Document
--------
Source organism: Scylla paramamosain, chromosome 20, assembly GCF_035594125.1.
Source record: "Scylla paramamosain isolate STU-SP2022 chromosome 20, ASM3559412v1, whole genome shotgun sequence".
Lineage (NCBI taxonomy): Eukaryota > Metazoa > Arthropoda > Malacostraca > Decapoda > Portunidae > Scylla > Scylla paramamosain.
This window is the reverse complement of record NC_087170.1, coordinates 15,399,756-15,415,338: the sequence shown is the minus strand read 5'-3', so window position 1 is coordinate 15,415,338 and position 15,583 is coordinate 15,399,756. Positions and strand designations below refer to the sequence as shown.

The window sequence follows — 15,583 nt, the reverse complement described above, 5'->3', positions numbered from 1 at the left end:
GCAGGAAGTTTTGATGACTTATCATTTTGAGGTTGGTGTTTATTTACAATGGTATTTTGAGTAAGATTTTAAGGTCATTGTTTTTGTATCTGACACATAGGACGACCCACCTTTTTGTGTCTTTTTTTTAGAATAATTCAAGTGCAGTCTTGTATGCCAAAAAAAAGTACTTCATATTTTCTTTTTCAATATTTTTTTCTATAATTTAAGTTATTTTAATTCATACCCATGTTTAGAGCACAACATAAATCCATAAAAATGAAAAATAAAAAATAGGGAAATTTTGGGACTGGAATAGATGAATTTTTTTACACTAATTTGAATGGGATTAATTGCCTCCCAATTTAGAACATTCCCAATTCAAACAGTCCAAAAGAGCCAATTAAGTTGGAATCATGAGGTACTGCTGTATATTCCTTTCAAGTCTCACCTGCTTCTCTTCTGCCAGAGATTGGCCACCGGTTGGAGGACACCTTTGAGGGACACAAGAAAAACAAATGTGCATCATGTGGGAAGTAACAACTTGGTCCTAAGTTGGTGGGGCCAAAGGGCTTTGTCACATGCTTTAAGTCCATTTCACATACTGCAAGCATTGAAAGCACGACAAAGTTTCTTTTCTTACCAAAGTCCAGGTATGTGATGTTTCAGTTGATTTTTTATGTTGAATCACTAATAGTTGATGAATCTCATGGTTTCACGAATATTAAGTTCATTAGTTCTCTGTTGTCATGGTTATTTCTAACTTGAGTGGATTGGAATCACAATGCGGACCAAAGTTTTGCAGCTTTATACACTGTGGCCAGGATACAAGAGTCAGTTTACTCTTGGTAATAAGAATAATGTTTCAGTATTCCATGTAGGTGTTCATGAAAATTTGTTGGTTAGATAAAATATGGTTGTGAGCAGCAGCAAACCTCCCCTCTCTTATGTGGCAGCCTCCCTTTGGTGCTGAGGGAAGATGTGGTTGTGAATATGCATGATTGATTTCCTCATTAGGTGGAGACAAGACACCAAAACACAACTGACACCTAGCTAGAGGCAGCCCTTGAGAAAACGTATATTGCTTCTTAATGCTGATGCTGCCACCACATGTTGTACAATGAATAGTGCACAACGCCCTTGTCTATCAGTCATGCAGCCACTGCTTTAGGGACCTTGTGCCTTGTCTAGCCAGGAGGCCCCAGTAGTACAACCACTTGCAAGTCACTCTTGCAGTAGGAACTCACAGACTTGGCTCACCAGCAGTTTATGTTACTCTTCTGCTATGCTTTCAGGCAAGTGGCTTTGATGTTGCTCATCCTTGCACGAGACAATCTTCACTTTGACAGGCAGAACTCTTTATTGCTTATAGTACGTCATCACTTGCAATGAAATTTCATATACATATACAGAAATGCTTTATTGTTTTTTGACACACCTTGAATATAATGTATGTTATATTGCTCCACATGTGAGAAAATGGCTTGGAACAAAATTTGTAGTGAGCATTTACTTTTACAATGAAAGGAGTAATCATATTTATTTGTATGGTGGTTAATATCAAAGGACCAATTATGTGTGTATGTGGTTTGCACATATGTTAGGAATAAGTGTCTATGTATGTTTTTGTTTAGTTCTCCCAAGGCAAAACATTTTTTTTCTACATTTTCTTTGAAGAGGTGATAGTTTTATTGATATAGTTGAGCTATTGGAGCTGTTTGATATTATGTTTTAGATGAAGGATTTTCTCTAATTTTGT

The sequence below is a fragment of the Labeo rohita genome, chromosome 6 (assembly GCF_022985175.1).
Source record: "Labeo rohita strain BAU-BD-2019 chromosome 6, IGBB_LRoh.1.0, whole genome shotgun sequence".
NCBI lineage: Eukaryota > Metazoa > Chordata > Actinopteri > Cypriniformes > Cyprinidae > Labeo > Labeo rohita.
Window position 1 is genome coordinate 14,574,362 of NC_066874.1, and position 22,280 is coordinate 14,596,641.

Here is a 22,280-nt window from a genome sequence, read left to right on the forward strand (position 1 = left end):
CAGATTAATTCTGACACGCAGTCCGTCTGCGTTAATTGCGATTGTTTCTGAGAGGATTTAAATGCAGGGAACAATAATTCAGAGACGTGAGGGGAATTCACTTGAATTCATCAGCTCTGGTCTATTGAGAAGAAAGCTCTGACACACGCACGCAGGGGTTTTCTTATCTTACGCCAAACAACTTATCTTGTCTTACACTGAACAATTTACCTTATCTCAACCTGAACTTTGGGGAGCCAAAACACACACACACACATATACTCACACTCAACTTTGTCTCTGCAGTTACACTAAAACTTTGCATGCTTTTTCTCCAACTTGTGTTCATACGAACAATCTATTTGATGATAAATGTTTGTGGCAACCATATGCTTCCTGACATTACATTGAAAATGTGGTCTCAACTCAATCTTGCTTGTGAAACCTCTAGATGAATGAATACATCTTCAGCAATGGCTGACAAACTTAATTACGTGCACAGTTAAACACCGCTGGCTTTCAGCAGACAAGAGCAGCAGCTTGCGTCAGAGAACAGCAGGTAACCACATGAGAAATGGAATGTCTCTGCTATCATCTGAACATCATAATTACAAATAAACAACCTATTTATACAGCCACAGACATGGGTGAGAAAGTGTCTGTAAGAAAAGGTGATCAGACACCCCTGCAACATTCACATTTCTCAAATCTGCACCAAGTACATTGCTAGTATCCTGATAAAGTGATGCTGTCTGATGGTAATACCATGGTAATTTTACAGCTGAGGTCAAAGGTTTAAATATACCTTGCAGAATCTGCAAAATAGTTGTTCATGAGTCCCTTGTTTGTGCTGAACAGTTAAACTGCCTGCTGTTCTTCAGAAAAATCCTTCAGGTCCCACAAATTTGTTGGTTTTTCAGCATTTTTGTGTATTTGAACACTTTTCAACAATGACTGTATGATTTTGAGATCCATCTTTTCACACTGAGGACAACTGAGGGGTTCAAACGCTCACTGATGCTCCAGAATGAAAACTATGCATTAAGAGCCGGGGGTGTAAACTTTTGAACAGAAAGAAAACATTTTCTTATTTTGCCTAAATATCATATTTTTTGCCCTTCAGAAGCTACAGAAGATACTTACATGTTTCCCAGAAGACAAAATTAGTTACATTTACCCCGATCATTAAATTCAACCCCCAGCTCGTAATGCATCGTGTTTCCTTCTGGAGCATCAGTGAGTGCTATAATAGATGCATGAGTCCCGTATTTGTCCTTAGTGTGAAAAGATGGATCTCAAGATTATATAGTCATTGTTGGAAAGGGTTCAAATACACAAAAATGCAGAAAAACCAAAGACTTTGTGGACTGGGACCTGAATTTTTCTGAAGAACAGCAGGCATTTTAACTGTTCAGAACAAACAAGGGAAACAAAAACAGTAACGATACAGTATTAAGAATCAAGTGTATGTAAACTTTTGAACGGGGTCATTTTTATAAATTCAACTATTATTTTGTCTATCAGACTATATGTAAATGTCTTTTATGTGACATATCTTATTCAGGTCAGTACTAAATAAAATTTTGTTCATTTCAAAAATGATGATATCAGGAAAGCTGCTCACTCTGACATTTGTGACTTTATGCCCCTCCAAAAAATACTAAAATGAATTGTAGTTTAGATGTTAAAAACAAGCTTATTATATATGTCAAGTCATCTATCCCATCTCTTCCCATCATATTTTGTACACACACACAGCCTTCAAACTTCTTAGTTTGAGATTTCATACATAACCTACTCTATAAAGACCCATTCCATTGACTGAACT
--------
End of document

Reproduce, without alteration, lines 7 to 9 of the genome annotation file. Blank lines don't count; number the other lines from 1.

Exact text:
The sequence below is a fragment of the Labeo rohita genome, chromosome 6 (assembly GCF_022985175.1).
Source record: "Labeo rohita strain BAU-BD-2019 chromosome 6, IGBB_LRoh.1.0, whole genome shotgun sequence".
NCBI lineage: Eukaryota > Metazoa > Chordata > Actinopteri > Cypriniformes > Cyprinidae > Labeo > Labeo rohita.